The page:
“She didn’t give you any idea what it might be?”


"You did tell her we have no health insurance right? You can't just be getting tests willy-nilly?"

"She told me not to worry, she’d get me a good rate.”

Why we didn't start freaking out there and then I don't know. But we didn't.

The next day I went with him to someplace in downtown Brooklyn for his ultrasound. He disappeared into the back. I disappeared into People magazine. I was reading with intense interest how Valerie Bertinelli had lost forty pounds when I became aware that he was at the counter dealing with the bill, but the ins-and-outs of Bertinelli's diet was so fascinating that I didn't even look up until I heard a hissed "Bex!" and saw him frantically beckoning me.

"What?" I said once we were in the stairwell.

"I'm dying."

There is a line in Graham Green's book “The End of the Affair,” where Bendrix finds out his beloved Sarah is dying. "How oddly we behave at such moments."

A perfect line. Too true.

Charles was in full-blown heart failure. That was all he had been told. It was Friday afternoon. He wouldn't be able to speak to his doctor until Monday, and there was no guarantee he would even make it that far. And, all I could think to do was look at my watch, check the damn time.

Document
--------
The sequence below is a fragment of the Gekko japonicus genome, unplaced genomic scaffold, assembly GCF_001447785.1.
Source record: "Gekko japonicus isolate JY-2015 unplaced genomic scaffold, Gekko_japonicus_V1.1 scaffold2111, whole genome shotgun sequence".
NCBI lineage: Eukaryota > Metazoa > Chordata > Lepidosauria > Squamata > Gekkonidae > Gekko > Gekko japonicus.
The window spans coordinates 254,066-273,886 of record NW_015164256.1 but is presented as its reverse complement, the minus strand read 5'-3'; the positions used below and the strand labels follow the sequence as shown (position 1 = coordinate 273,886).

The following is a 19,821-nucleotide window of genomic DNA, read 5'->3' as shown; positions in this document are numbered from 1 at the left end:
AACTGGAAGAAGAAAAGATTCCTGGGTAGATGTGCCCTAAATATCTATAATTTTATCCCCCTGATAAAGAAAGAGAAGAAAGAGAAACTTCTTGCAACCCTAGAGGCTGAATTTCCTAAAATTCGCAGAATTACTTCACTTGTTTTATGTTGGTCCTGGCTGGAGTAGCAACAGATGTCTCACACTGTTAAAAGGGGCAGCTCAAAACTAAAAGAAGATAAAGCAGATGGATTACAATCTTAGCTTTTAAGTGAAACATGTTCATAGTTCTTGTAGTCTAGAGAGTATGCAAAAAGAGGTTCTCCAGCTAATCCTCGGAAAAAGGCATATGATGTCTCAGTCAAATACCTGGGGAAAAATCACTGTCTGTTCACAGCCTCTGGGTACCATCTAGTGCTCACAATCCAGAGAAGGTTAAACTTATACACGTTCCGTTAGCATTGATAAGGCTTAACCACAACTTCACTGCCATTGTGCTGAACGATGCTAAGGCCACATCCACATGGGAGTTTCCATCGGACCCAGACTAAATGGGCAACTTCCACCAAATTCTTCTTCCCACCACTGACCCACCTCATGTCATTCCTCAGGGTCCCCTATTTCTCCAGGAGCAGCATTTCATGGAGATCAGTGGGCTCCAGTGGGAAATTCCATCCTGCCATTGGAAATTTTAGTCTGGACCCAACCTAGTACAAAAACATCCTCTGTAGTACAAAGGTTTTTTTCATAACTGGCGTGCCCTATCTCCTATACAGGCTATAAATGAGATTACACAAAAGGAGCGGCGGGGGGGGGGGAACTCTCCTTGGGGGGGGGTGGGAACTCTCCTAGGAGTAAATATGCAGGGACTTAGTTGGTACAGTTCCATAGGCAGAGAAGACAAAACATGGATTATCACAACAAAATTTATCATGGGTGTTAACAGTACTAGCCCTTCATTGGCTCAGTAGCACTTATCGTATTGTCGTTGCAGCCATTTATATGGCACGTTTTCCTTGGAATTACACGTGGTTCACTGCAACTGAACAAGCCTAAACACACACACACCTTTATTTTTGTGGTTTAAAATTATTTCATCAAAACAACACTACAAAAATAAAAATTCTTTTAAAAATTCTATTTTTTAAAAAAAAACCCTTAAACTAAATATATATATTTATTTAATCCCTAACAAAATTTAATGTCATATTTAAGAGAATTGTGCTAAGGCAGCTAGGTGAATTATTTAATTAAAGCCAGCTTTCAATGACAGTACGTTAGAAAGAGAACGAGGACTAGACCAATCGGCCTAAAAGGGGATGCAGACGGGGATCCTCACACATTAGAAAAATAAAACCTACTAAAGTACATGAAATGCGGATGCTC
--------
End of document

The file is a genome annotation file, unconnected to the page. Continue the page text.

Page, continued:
Out on the street with legions of office workers and civil servants rushing past us keen to get home we didn't know which way to turn, what to do. We hadn't even begun to ask the whys and hows. I checked the time again and said, "Let's go to a bar."

Charles nodded, but before we took a step, we thought, no, home. We needed to be home. Dying, like getting engaged or married for that matter, and all you want to do is pull family in around you. In the weeks and months to come, we would learn that a virus had attacked Charles' heart. And, over the coming year, with the help of an amazing cocktail of drugs, he would pull himself back into life and health and has been holding steady for more than a decade.

But that night at home, as he called all of his brothers and sisters, the only thing I wanted to do was roast a chicken. What are the odds?

By Bex Brian